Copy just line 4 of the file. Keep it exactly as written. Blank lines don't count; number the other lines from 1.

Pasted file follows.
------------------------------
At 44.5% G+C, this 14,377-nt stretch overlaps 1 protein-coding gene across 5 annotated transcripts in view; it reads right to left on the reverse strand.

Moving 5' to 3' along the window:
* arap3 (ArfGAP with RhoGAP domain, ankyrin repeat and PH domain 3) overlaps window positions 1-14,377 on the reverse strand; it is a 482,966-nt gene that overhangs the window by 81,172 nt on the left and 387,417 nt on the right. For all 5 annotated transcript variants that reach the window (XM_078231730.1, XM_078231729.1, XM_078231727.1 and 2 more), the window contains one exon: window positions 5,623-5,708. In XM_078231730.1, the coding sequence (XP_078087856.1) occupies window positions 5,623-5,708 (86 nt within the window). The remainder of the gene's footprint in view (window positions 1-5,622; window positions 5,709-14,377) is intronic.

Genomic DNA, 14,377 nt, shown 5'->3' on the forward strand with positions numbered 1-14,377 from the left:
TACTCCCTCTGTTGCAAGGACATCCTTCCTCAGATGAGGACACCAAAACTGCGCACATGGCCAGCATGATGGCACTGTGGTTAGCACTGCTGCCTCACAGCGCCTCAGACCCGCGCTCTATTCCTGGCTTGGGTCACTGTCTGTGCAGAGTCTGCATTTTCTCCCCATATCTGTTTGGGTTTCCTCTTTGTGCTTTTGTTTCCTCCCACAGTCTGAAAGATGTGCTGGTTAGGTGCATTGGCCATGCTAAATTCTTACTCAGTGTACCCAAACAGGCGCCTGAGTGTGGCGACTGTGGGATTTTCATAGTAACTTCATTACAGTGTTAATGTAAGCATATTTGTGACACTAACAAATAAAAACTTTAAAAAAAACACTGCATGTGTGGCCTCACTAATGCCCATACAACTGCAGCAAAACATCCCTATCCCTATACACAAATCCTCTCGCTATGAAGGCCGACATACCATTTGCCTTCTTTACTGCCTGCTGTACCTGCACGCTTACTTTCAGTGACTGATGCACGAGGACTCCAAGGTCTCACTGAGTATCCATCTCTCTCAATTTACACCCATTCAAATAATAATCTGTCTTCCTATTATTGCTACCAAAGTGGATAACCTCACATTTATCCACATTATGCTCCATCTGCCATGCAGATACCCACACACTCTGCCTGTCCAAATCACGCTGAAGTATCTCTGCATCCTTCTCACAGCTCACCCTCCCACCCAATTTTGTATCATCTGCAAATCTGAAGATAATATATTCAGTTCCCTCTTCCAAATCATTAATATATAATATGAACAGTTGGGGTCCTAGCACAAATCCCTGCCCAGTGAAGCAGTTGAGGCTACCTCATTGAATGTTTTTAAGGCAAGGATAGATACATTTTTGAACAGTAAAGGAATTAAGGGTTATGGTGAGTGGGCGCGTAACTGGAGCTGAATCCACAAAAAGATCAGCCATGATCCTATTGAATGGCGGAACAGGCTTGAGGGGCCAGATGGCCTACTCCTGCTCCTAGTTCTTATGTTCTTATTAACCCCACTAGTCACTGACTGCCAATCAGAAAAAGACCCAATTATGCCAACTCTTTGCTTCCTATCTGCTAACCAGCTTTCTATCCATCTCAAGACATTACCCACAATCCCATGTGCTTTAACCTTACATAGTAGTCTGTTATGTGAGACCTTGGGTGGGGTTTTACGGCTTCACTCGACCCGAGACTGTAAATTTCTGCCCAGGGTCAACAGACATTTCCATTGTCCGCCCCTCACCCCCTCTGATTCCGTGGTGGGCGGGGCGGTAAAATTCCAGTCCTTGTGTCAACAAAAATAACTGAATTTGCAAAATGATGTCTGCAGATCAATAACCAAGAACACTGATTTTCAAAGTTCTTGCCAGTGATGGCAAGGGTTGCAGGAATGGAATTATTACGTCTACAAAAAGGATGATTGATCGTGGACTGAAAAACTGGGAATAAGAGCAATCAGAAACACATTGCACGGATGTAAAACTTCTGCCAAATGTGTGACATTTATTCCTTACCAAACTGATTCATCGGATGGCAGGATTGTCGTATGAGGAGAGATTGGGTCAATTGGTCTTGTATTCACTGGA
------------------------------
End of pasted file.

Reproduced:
Genomic DNA, 14,377 nt, shown 5'->3' on the forward strand with positions numbered 1-14,377 from the left: